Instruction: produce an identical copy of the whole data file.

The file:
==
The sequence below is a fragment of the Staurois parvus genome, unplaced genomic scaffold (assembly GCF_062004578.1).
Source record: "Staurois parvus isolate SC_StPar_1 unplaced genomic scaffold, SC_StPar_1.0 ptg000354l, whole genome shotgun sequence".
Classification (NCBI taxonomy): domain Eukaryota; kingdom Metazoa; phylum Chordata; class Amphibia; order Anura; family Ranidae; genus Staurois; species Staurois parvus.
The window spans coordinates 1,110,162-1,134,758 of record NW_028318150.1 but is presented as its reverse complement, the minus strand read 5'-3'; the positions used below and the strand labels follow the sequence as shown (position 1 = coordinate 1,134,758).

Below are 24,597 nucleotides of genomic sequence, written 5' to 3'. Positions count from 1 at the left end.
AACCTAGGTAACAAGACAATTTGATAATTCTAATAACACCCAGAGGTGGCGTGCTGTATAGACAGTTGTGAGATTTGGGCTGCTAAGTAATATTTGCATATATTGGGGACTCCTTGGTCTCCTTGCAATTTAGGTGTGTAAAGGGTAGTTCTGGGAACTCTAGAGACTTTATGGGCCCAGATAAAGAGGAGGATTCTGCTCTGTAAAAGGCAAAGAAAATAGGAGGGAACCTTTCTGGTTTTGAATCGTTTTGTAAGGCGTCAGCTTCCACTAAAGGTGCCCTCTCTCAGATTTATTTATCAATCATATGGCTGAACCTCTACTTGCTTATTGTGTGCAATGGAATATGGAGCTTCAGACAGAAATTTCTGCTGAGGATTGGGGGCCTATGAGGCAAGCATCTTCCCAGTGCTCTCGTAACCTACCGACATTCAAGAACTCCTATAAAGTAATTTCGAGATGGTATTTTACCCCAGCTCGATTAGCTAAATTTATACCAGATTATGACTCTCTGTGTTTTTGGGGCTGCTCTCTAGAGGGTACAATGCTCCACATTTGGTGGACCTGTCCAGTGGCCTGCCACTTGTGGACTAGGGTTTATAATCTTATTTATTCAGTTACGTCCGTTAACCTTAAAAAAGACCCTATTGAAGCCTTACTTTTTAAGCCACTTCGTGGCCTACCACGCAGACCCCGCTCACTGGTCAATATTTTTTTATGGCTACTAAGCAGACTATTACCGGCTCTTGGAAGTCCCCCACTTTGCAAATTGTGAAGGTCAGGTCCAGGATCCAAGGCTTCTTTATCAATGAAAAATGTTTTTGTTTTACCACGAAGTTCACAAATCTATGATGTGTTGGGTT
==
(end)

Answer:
The sequence below is a fragment of the Staurois parvus genome, unplaced genomic scaffold (assembly GCF_062004578.1).
Source record: "Staurois parvus isolate SC_StPar_1 unplaced genomic scaffold, SC_StPar_1.0 ptg000354l, whole genome shotgun sequence".
Classification (NCBI taxonomy): domain Eukaryota; kingdom Metazoa; phylum Chordata; class Amphibia; order Anura; family Ranidae; genus Staurois; species Staurois parvus.
The window spans coordinates 1,110,162-1,134,758 of record NW_028318150.1 but is presented as its reverse complement, the minus strand read 5'-3'; the positions used below and the strand labels follow the sequence as shown (position 1 = coordinate 1,134,758).

Below are 24,597 nucleotides of genomic sequence, written 5' to 3'. Positions count from 1 at the left end.
AACCTAGGTAACAAGACAATTTGATAATTCTAATAACACCCAGAGGTGGCGTGCTGTATAGACAGTTGTGAGATTTGGGCTGCTAAGTAATATTTGCATATATTGGGGACTCCTTGGTCTCCTTGCAATTTAGGTGTGTAAAGGGTAGTTCTGGGAACTCTAGAGACTTTATGGGCCCAGATAAAGAGGAGGATTCTGCTCTGTAAAAGGCAAAGAAAATAGGAGGGAACCTTTCTGGTTTTGAATCGTTTTGTAAGGCGTCAGCTTCCACTAAAGGTGCCCTCTCTCAGATTTATTTATCAATCATATGGCTGAACCTCTACTTGCTTATTGTGTGCAATGGAATATGGAGCTTCAGACAGAAATTTCTGCTGAGGATTGGGGGCCTATGAGGCAAGCATCTTCCCAGTGCTCTCGTAACCTACCGACATTCAAGAACTCCTATAAAGTAATTTCGAGATGGTATTTTACCCCAGCTCGATTAGCTAAATTTATACCAGATTATGACTCTCTGTGTTTTTGGGGCTGCTCTCTAGAGGGTACAATGCTCCACATTTGGTGGACCTGTCCAGTGGCCTGCCACTTGTGGACTAGGGTTTATAATCTTATTTATTCAGTTACGTCCGTTAACCTTAAAAAAGACCCTATTGAAGCCTTACTTTTTAAGCCACTTCGTGGCCTACCACGCAGACCCCGCTCACTGGTCAATATTTTTTTATGGCTACTAAGCAGACTATTACCGGCTCTTGGAAGTCCCCCACTTTGCAAATTGTGAAGGTCAGGTCCAGGATCCAAGGCTTCTTTATCAATGAAAAATGTTTTTGTTTTACCACGAAGTTCACAAATCTATGATGTGTTGGGTT